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Generational Curses in the Pentateuch

An American and Maasai Intercultural Analysis

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Beth E. Elness-Hanson

Although the demographics of World Christianity demonstrate a population shift to the Global South, especially in Sub-Saharan Africa, the preponderance of biblical scholarship continues to be dominated by Western scholars in pursuit of their contextual questions that are influenced by an Enlightenment-oriented worldview. Unfortunately, nascent methodologies used to bridge this chasm often continue to marginalize indigenous voices. In contradistinction, Beth E. Elness-Hanson’s research challenges biblical scholars to engage stronger methods for dialogue with global voices, as well as encourages Majority World scholars to share their perspectives with the West.

Elness-Hanson’s fundamental question is: How do we more fully understand the “generational curses” in the Pentateuch? The phrase, “visiting the iniquity of the fathers on the children to the third and the fourth generation,” appears four times in the Pentateuch: Exod 20:4–6; Exod 34:6–7; Num 14:18; and Deut 5:8–10. While generational curses remain prevalent within the Maasai worldview in East Africa, an Enlightenment-influenced worldview diminishes curses as a phenomenon. However, fuller understandings develop as we listen and learn from each other.

This research develops a theoretical framework from Hans-Georg Gadamer’s “fusion of horizons” and applies it through Ellen Herda’s anthropological protocol of “participatory inquiry.” The resulting dialogue with Maasai theologians in Tanzania, builds bridges of understanding across cultures. Elness-Hanson’s intercultural analysis of American and Maasai interpretations of the Pentateuchal texts on the generational curses demonstrates that intercultural dialogues increase understandings, which otherwise are limited by one worldview.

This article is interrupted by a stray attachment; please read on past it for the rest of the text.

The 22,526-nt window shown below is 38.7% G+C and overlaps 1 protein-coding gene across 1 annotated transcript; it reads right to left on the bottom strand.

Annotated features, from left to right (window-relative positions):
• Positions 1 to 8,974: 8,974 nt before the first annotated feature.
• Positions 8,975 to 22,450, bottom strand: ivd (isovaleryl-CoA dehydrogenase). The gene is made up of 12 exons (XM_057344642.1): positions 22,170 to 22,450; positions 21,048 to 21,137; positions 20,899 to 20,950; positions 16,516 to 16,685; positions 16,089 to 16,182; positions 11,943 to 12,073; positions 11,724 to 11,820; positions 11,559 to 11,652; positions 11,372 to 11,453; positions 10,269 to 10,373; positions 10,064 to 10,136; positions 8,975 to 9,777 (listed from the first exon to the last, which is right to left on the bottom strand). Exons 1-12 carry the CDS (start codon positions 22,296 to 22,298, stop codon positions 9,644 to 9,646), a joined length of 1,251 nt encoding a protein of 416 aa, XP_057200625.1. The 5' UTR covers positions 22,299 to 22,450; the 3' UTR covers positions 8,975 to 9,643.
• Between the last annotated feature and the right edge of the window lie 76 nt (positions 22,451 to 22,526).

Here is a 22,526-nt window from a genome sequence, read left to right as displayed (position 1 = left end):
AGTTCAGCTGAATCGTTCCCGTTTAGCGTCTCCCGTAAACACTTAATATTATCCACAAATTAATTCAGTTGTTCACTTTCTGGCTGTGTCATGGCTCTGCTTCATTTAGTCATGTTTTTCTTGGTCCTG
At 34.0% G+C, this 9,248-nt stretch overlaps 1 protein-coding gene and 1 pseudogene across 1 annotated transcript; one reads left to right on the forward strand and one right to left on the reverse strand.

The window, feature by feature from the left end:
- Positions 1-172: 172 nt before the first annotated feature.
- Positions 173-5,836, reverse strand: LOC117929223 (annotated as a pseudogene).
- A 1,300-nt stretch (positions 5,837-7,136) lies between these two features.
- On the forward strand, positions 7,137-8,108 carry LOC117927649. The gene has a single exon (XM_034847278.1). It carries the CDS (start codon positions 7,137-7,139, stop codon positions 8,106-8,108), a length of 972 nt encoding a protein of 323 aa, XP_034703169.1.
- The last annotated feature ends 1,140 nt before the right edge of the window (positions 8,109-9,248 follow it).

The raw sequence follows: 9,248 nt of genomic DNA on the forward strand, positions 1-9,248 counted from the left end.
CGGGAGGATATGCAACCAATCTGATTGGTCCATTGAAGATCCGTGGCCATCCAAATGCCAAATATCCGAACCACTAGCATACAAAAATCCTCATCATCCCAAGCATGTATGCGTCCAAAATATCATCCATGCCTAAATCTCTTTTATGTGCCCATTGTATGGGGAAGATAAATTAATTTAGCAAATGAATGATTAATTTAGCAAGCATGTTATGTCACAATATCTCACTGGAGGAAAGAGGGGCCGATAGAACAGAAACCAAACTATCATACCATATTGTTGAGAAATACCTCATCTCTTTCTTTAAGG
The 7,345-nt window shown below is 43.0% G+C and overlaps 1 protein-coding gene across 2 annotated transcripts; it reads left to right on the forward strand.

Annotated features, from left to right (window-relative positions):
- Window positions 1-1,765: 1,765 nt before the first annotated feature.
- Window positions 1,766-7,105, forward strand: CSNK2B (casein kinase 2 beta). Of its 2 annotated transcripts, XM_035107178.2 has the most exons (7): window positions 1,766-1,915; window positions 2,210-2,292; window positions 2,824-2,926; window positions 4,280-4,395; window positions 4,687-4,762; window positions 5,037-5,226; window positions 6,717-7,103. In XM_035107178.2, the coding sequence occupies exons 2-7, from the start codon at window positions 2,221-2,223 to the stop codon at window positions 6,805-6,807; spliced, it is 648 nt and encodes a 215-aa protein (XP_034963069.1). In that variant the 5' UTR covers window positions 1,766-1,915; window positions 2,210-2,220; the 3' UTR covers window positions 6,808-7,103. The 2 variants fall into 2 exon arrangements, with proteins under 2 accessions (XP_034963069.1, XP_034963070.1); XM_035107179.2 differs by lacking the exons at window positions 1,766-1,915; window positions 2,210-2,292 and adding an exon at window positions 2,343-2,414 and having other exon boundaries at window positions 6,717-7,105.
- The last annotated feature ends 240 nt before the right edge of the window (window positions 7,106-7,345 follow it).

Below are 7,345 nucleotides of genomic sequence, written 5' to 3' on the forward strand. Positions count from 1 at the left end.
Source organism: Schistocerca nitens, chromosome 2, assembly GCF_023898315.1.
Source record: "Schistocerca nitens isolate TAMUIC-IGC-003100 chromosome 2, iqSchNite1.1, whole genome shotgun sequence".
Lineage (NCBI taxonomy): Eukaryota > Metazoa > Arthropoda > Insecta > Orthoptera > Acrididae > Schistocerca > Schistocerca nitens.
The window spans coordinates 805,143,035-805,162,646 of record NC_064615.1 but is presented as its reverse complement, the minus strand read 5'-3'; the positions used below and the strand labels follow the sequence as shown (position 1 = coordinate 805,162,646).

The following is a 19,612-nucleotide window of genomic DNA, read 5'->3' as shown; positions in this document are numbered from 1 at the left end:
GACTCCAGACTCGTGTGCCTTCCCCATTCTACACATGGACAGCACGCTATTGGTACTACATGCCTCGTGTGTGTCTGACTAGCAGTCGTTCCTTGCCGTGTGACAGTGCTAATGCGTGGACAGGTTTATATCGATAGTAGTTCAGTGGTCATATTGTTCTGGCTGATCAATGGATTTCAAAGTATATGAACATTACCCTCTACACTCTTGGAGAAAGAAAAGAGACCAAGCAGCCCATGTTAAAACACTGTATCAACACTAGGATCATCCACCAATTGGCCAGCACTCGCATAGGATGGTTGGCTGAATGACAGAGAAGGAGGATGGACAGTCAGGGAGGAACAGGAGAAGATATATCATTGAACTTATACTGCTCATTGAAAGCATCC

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Chapter Three: The Maasai Concept of Generational Curses as Reconciliation

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CHAPTER THREE

The Maasai Concept of Generational Curses as Reconciliation



Introduction

The Nilotic, seminomadic, pastoralist Maasai1 of East Africa are a people group of approximately 1.3 million concentrated in Kenya and Tanzania.2 The Western intrigue of the mystique of the Maasai is demonstrated by the not-infrequent images of the imposing, tall warrior in ocher-adorned braids and beaded ornamentation standing majestically with a spear in hand and draped in a red robe (shuka).3 Perhaps the traditional image for Maasai women involves the wearing of a distinctive issossi4—the large, disk-shaped beaded collars—around beautiful necks, as they are laden with beads and earrings in their enlarged ear lobes. With this people group’s proximity to national parks, innumerable tourists have encountered Maasai as safari guides, at cultural centers, or along the roadside seeking some shillings for the privilege of having their pictures taken. The Maasai can be seen appearing in movies, such as Out of Africa (1985) or more recently in the TV show, The Amazing Race (2012). The International Movie Data Base identifies three films about the Maasai produced in the first half of 2014 alone!5 However, the myths,6 stereotypes, and presuppositions have been reductionistic7 and have resulted in many, unfortunate outcomes for many of the Maasai.8

In order to get beyond simplistic views of the Maasai, this chapter will provide a preliminary understanding of their traditional culture predominant from the late ← 77 | 78 → nineteenth...

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